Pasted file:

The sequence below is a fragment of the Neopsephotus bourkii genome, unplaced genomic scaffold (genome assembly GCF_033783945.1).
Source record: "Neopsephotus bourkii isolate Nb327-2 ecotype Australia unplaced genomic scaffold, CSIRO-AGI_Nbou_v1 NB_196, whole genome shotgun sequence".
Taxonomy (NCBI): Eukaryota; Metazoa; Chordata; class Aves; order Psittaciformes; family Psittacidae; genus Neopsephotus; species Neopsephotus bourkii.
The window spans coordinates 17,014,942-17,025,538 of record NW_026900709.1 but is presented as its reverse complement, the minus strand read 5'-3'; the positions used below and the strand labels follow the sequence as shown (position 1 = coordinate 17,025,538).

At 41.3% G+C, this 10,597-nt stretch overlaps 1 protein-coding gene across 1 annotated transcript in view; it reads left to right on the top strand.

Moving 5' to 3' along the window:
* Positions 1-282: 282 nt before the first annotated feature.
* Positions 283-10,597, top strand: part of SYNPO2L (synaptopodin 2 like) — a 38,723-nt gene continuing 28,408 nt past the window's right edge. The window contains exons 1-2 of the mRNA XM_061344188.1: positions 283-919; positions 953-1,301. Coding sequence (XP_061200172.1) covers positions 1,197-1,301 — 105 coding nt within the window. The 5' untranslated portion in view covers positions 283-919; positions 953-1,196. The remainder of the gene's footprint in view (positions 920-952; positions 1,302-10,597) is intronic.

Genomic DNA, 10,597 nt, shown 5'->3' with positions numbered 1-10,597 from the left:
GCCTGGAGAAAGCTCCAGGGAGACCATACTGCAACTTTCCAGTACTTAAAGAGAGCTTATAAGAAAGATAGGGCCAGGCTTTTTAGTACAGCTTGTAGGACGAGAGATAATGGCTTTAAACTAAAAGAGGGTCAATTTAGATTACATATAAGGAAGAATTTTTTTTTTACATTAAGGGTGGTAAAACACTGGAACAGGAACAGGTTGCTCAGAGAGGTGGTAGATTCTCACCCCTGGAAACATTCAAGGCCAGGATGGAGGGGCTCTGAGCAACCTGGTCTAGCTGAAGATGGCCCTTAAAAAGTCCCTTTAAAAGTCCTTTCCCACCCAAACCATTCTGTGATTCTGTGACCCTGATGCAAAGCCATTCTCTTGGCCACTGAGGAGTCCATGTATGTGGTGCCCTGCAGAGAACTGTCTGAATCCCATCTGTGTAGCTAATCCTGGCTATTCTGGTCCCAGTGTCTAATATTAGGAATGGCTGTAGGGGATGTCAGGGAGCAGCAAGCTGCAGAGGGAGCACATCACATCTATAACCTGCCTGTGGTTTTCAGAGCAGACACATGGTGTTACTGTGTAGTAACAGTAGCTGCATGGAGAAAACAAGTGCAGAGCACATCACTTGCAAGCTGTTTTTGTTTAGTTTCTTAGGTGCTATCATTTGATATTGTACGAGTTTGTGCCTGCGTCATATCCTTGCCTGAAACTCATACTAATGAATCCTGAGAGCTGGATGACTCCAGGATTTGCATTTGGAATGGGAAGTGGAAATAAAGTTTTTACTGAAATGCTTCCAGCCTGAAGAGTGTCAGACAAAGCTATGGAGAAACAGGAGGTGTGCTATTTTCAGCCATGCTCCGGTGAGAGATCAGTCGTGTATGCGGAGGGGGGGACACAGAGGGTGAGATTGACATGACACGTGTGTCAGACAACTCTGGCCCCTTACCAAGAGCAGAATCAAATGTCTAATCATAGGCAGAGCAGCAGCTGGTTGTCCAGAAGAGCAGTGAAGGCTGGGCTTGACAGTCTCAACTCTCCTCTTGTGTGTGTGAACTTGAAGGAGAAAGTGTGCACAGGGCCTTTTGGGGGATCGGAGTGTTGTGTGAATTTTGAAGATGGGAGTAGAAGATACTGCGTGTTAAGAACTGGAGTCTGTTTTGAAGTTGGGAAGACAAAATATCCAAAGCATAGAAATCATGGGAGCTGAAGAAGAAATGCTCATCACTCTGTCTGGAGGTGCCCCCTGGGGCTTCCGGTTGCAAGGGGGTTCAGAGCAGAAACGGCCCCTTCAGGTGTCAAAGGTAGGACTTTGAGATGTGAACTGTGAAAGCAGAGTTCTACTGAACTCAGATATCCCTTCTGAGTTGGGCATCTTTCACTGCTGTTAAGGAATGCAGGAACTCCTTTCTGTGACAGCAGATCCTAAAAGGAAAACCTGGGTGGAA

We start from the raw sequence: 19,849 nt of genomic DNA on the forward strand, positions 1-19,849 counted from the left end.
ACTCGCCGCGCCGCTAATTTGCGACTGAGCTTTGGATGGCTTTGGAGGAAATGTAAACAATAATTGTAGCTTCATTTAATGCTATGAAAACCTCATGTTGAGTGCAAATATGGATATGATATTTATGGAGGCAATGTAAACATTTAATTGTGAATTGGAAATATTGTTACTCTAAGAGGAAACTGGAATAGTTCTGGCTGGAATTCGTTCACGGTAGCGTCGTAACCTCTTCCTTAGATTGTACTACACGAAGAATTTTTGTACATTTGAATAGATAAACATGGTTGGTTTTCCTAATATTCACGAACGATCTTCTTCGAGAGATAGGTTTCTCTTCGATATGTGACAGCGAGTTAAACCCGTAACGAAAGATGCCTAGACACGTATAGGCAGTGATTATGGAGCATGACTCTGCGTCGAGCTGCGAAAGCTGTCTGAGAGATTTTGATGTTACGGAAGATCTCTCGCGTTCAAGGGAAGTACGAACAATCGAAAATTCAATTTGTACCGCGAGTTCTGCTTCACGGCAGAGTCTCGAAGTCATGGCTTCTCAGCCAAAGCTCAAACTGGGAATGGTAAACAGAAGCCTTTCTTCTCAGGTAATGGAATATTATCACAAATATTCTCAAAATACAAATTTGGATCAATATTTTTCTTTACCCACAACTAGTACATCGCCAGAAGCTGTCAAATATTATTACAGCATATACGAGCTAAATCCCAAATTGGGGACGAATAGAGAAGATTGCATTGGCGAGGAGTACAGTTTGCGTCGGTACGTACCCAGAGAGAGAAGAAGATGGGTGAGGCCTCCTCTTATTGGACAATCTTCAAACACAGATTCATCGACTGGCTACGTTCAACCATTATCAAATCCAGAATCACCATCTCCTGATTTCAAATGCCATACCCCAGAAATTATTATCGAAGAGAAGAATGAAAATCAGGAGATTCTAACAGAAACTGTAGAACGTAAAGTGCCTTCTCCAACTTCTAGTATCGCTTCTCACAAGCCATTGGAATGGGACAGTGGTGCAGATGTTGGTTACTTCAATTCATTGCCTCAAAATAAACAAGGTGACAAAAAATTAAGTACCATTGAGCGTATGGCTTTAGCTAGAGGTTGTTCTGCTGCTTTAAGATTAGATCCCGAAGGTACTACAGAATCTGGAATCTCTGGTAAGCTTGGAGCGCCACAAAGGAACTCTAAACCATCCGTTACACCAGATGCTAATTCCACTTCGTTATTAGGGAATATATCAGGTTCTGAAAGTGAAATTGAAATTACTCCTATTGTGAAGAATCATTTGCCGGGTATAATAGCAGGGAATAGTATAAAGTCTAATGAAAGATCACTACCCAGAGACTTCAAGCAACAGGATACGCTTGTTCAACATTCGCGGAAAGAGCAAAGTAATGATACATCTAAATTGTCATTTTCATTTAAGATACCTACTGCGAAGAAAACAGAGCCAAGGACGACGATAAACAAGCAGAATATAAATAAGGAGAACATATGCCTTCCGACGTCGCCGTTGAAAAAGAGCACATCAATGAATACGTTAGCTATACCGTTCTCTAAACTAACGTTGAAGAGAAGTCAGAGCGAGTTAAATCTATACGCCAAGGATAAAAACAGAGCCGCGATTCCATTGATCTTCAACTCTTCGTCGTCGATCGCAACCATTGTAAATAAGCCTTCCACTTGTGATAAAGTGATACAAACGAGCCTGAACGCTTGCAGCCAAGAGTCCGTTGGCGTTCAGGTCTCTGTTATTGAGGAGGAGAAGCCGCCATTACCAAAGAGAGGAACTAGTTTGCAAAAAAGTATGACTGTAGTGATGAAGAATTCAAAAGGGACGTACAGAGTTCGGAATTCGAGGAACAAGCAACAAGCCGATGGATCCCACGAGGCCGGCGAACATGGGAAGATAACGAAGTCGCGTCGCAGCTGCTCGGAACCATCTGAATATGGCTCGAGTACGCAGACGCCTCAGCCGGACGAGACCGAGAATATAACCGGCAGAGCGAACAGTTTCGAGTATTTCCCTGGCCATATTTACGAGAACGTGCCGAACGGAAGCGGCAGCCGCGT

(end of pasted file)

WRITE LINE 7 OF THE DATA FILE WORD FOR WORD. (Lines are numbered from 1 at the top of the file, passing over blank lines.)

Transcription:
* Positions 1-282: 282 nt before the first annotated feature.